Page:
Internships in Italy: All you need to know

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Sophie Inge - [email protected]
Internships in Italy: All you need to know
According to official statistics, just one in ten out of the 500,000 interns in Italy every year end up with a job. Photo: Joshua Hoffman

There are around half a million interns in Italy with just one in ten ending up with a job each year. The Local spoke to Eleonora Voltolina, editor of Repubblica degli Stagisti, an organization that offers advice to interns, for some tips on getting a placement and how to avoid getting exploited.


How important are internships in Italy?

“Internships are as important here as in other European countries,” says Voltolina. “However, in Italy, there’s only a very small chance that an internship will lead to a job.

"According to official statistics, just one in ten out of the 500,000 interns in Italy every year end up with a job."

Is speaking English an advantage?

“The bigger the company, the more important it is that you speak English – especially in big multinationals,” she says. “But of course it depends on your position. In general, though, knowledge of English is always an advantage.”

Is speaking Italian a necessity?

Definitely, according to Voltolina – with very few exceptions.

“Italians do not have a great reputation for speaking other languages – especially the over-40s,” she says. “It’s not like you’re in Denmark.”

Do you have to be enrolled at a university to qualify for an internship?

“The legislation isn’t clear, and it depends which region you are living in,” explains Voltolina.

“But if you’re enrolled at a university, then you will have more of a chance. As an outsider, it can be very difficult to get all the necessary documentation, especially if you don’t have a residence permit.”

Once you’ve left university, it becomes harder to find an internship, she says. “In many cases, people graduate from prestigious universities like Bocconi [business school] and then have a lot of difficulty finding an internship because they’re no longer students.”

If you’re no longer a student, you need to find a “host” institution (ente promotore). This could be a service such as Sportellostage or a job centre (centro per l'impiego).

Where can you look for internships?

“Most internships are advertised online,” says Voltolina.

Platforms such as Repubblica degli stagisti regularly publish adverts for internships, as do agencies such as Sportellostage (mentioned above). Jobsoul is a popular resource for students.

“If you look on the website of any large Italian company, you’ll find a ‘Lavora con noi’ (Work for us) section, where you can upload your CV.”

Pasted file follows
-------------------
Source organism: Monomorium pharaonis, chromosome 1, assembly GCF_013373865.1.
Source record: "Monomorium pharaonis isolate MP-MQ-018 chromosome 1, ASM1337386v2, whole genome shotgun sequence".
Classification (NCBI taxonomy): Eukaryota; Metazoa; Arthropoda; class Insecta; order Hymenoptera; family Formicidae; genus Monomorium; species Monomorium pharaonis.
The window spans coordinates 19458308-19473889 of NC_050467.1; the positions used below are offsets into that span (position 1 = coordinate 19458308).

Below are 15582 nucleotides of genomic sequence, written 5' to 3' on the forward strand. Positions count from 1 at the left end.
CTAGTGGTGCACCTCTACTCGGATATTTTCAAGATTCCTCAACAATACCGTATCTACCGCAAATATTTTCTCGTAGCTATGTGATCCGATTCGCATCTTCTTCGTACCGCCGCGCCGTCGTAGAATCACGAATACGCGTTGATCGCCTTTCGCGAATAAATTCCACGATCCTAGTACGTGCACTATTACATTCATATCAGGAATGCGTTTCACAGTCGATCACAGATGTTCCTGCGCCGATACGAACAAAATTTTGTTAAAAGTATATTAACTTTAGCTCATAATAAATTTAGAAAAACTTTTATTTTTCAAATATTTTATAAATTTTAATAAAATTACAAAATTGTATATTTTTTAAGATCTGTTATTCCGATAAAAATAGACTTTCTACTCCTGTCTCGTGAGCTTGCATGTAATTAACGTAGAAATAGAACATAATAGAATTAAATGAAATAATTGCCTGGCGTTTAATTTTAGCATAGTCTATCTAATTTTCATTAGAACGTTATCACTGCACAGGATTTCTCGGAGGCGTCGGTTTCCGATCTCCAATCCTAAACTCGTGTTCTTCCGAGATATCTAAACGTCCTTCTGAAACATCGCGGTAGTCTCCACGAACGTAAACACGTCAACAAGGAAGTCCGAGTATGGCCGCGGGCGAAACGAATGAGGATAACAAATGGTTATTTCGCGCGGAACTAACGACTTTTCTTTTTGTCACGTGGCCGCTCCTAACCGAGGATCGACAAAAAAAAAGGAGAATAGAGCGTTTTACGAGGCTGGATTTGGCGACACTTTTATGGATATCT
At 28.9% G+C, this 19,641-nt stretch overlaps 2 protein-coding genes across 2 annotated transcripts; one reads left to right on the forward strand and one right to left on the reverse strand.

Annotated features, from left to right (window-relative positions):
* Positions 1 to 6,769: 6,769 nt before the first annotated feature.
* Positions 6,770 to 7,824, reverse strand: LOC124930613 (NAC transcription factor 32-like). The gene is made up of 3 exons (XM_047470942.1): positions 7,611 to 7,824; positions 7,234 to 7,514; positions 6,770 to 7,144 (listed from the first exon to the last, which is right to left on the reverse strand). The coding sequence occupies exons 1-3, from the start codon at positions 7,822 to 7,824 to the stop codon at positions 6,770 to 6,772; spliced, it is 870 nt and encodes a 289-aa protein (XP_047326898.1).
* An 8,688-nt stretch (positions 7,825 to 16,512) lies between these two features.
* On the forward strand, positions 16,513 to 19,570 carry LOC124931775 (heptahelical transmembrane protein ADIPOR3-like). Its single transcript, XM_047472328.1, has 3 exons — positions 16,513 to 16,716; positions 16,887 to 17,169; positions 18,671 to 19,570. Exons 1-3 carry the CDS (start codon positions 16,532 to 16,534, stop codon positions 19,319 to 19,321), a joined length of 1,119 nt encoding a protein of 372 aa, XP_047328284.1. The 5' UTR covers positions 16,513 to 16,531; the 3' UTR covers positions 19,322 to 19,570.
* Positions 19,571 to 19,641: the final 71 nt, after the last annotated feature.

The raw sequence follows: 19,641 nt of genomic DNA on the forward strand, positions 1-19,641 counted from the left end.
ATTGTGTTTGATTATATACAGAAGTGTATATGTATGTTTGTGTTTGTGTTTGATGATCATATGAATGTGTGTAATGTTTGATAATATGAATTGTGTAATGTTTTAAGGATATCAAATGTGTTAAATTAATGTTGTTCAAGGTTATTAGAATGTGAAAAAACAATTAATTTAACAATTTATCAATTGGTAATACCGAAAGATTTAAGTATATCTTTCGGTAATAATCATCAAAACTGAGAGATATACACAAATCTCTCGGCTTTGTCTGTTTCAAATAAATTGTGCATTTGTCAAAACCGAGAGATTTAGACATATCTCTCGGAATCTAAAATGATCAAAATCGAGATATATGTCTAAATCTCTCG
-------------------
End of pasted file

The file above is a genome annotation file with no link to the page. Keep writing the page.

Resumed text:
But foreigners should expect some differences in the way jobs are advertised, she warns.

“One difference in Italy, which foreigners may find strange, is that Italian job ads are often lacking in much detail,” says Voltolina. “So, in some cases, you don’t always know from the advert what the position is – or even the name of the company.”

To make matters worse, she says, many positions are not actually advertised at all but simply passed on through word of mouth.

“It’s typical in Italy to ask a friend for advice, who will then introduce you to someone,” she says.

Any pitfalls for unsuspecting interns?

It may be frustrating for graduates to have to carry out menial tasks such as photocopying or updating a database, but you shouldn’t immediately complain that you’re being exploited, warns the Repubblica degli stagisti on its website.

“It’s normal in the course of an internship to perform so-called ‘low-profile’ tasks,” the website says. “The problem arises when these tasks become the sole activity of the intern. In short, the promises of the training project are not being met, and the young person finds himself/herself doing [the work of a] secretary, clerk or assistant but without contract or salary.”

If you do find that you’re being exploited in this way, then you can apply for help to the inspectors at the nearest Provincial Labour Directorate (Direzione provinciale del lavoro) and ask for an audit to be carried out.

Also bear in mind that the proportion of interns in a company should never exceed 10 per cent of the number of employees on permanent contracts. For more information (in Italian), click here. 

The Repubblica degli stagisti has also published a charter of interns’ rights on its website, also in Italian here. 

What happens after an internship finishes?

Stay in contact with the company you were working for, and make sure you ask for feedback. You should also get a letter of recommendation.

But don’t get your hopes up, Voltolina warns.

“Even if you’re brilliant, you shouldn’t expect your phone to start ringing the moment you finish an internship.”

How much should you expect to get paid?

“Historically, internships are very badly paid in Italy,” says Voltolina. “In the past year, new rules have been introduced for all regions in which extracurricular internships (which do not form part of a university course), must pay at least €300 a month. This has been modified by some regions, some of which pay €400.”

How long do internships last?

According to rules introduced last year, school leavers and graduates can be interns for a maximum of six months. Unemployed people can be interns for up to a year, and disabled people for up to 24 months.

“If an internship is part of a university course, then they tend to be shorter – between three weeks and six months,” says Voltolina.

Eleonora Voltolina is the editor of Repubblica degli stagisti, an organization which offers guidance for interns in Italy. She is also the author of Come non farsi sfruttare (How not to get exploited) and Se potessi avere 1,000 euro al mese (If you had 1,000 euros a month).

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